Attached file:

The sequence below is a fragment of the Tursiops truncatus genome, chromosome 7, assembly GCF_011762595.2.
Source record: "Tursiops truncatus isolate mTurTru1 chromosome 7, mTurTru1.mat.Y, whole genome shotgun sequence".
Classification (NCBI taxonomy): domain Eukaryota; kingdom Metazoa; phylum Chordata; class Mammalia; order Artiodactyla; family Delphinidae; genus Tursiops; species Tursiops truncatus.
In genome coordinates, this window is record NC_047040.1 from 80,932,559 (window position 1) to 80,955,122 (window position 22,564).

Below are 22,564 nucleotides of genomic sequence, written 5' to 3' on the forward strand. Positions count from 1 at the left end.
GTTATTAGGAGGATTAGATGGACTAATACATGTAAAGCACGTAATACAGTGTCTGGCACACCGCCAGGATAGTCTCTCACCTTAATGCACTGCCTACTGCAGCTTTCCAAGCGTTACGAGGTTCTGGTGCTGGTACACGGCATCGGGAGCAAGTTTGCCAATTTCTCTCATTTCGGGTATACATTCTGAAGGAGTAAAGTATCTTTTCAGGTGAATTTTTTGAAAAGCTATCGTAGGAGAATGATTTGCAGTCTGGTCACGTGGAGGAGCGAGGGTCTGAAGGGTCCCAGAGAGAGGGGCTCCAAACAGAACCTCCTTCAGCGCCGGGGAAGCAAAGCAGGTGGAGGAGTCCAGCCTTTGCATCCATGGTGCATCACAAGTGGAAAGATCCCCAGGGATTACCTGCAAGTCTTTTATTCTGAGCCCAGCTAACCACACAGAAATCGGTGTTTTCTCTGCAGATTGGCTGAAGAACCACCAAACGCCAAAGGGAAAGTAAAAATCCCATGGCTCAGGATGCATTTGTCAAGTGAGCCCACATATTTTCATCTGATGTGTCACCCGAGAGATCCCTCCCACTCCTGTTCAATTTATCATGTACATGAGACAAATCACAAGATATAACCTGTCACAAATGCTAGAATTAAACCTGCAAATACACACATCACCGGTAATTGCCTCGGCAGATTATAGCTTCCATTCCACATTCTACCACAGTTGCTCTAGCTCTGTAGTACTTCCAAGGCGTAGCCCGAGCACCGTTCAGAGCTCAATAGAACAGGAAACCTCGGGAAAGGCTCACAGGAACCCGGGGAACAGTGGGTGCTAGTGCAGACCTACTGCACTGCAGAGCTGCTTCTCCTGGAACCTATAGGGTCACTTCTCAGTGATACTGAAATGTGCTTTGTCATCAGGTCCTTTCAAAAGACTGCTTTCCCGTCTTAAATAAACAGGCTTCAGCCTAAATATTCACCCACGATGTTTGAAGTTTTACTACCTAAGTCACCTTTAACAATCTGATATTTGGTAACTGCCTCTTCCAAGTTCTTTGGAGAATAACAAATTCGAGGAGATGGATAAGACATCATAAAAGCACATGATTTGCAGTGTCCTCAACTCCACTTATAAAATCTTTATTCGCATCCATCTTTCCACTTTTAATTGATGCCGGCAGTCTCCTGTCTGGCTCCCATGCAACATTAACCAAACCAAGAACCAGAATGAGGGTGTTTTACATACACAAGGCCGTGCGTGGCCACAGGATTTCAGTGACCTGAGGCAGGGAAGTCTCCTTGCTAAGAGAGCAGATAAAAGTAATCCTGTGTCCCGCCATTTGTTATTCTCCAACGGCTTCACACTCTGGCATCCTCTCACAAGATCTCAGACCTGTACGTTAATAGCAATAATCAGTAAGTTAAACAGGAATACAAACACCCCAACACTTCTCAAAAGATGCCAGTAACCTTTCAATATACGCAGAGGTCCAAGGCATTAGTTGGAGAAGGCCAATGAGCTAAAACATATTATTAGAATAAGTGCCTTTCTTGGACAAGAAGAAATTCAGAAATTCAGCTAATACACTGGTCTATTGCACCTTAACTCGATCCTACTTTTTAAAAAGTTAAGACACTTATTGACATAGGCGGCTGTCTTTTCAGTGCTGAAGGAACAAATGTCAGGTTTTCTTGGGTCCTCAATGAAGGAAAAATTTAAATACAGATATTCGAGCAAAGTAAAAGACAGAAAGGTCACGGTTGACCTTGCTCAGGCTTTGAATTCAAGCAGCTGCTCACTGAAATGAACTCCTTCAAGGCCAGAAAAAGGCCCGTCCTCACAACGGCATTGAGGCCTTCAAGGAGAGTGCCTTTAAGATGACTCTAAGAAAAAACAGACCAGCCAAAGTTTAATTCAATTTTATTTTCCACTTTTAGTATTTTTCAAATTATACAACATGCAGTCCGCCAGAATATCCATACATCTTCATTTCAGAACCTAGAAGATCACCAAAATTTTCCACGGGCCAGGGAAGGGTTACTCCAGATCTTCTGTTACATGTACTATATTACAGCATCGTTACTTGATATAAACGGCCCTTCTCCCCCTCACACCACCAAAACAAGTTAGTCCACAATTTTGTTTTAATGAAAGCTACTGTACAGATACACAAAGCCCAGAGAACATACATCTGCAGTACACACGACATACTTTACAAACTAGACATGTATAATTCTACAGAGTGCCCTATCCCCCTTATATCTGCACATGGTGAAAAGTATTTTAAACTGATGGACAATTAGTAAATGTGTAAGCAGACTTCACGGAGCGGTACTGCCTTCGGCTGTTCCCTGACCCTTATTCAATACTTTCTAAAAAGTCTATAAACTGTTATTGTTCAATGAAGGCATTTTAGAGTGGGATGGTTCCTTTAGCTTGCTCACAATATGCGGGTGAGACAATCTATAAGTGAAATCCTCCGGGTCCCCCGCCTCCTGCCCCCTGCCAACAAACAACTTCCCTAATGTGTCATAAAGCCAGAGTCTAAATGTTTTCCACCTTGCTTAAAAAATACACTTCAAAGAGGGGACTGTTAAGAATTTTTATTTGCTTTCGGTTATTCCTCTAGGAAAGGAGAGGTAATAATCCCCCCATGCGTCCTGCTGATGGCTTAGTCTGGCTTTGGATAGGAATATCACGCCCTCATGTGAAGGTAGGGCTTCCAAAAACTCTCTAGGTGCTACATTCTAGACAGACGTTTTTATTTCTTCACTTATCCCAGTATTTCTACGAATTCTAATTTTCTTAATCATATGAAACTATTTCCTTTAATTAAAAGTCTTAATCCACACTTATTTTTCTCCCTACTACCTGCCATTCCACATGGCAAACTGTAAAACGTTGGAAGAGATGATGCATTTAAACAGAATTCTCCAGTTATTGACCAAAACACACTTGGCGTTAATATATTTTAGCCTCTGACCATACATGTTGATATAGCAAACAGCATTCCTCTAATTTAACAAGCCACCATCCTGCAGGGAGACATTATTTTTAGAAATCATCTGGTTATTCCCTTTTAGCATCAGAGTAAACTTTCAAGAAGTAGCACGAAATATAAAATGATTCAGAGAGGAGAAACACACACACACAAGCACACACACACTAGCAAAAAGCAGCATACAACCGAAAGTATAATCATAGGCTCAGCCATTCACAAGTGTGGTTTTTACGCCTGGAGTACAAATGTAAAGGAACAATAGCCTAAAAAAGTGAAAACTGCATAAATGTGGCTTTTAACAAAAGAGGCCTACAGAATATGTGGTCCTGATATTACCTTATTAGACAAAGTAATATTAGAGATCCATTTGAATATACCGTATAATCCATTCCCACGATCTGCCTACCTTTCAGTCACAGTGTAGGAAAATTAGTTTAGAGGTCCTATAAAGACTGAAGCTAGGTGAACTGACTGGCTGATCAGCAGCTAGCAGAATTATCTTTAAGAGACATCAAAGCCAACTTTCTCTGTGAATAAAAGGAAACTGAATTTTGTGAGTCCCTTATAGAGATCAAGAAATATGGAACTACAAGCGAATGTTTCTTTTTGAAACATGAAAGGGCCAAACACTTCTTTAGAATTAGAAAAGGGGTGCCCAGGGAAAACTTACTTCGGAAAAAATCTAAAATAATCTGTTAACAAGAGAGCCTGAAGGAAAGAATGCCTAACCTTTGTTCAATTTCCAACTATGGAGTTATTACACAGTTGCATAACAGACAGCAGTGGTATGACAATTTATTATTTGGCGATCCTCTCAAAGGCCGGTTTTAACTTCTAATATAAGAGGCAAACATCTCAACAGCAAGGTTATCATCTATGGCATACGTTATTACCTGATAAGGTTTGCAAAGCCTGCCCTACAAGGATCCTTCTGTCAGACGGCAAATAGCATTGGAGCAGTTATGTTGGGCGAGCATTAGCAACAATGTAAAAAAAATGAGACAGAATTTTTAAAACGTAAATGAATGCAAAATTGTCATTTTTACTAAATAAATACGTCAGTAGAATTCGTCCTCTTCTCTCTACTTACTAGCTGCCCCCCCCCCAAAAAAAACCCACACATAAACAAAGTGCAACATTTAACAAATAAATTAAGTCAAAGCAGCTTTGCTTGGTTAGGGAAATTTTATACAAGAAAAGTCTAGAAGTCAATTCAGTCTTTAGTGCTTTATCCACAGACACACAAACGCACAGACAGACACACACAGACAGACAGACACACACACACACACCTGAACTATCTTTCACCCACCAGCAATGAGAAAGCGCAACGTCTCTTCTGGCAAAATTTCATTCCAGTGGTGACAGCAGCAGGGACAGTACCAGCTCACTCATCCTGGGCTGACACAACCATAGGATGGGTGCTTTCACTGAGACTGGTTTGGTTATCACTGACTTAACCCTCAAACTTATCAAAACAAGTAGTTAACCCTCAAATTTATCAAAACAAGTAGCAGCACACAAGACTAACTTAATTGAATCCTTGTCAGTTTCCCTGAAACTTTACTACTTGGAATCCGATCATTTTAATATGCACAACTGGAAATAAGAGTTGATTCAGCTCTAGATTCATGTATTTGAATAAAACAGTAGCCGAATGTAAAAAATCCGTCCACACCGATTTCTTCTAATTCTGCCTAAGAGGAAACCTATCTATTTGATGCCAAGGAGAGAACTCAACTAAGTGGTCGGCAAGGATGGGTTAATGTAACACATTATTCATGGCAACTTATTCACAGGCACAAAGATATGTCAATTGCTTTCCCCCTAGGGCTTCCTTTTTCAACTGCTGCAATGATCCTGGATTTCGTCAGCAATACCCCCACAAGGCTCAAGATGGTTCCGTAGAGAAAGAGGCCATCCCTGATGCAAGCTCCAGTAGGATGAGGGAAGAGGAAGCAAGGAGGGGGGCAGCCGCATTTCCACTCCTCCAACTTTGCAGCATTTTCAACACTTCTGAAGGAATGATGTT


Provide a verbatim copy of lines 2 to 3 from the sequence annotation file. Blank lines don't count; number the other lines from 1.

Source record: "Tursiops truncatus isolate mTurTru1 chromosome 7, mTurTru1.mat.Y, whole genome shotgun sequence".
Classification (NCBI taxonomy): domain Eukaryota; kingdom Metazoa; phylum Chordata; class Mammalia; order Artiodactyla; family Delphinidae; genus Tursiops; species Tursiops truncatus.